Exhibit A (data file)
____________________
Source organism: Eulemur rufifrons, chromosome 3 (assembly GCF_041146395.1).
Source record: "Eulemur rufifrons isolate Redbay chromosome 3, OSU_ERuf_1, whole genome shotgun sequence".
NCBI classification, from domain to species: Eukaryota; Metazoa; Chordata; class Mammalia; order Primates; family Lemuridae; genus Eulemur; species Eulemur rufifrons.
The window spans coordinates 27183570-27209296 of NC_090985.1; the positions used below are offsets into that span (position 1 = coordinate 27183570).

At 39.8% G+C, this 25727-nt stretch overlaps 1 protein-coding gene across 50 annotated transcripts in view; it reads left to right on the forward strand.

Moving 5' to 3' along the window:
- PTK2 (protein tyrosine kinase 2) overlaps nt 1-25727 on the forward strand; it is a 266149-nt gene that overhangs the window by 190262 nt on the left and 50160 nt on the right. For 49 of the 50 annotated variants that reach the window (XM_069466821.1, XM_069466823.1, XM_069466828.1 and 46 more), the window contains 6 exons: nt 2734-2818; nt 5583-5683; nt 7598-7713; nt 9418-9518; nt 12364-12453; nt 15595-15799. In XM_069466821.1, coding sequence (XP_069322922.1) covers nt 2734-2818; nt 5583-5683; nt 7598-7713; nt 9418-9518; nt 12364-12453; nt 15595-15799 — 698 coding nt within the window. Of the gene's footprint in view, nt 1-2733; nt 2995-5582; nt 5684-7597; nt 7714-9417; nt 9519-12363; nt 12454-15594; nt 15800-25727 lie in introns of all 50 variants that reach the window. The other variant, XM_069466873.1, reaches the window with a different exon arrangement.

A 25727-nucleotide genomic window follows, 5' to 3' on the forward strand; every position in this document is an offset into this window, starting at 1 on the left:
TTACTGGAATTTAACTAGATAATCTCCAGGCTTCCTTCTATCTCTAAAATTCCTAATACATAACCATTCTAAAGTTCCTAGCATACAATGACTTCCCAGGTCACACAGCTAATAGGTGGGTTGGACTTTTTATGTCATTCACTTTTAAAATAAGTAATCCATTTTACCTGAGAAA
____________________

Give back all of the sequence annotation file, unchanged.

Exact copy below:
Source organism: Eulemur rufifrons, chromosome 3 (assembly GCF_041146395.1).
Source record: "Eulemur rufifrons isolate Redbay chromosome 3, OSU_ERuf_1, whole genome shotgun sequence".
NCBI classification, from domain to species: Eukaryota; Metazoa; Chordata; class Mammalia; order Primates; family Lemuridae; genus Eulemur; species Eulemur rufifrons.
The window spans coordinates 27183570-27209296 of NC_090985.1; the positions used below are offsets into that span (position 1 = coordinate 27183570).

At 39.8% G+C, this 25727-nt stretch overlaps 1 protein-coding gene across 50 annotated transcripts in view; it reads left to right on the forward strand.

Moving 5' to 3' along the window:
- PTK2 (protein tyrosine kinase 2) overlaps nt 1-25727 on the forward strand; it is a 266149-nt gene that overhangs the window by 190262 nt on the left and 50160 nt on the right. For 49 of the 50 annotated variants that reach the window (XM_069466821.1, XM_069466823.1, XM_069466828.1 and 46 more), the window contains 6 exons: nt 2734-2818; nt 5583-5683; nt 7598-7713; nt 9418-9518; nt 12364-12453; nt 15595-15799. In XM_069466821.1, coding sequence (XP_069322922.1) covers nt 2734-2818; nt 5583-5683; nt 7598-7713; nt 9418-9518; nt 12364-12453; nt 15595-15799 — 698 coding nt within the window. Of the gene's footprint in view, nt 1-2733; nt 2995-5582; nt 5684-7597; nt 7714-9417; nt 9519-12363; nt 12454-15594; nt 15800-25727 lie in introns of all 50 variants that reach the window. The other variant, XM_069466873.1, reaches the window with a different exon arrangement.

A 25727-nucleotide genomic window follows, 5' to 3' on the forward strand; every position in this document is an offset into this window, starting at 1 on the left:
TTACTGGAATTTAACTAGATAATCTCCAGGCTTCCTTCTATCTCTAAAATTCCTAATACATAACCATTCTAAAGTTCCTAGCATACAATGACTTCCCAGGTCACACAGCTAATAGGTGGGTTGGACTTTTTATGTCATTCACTTTTAAAATAAGTAATCCATTTTACCTGAGAAA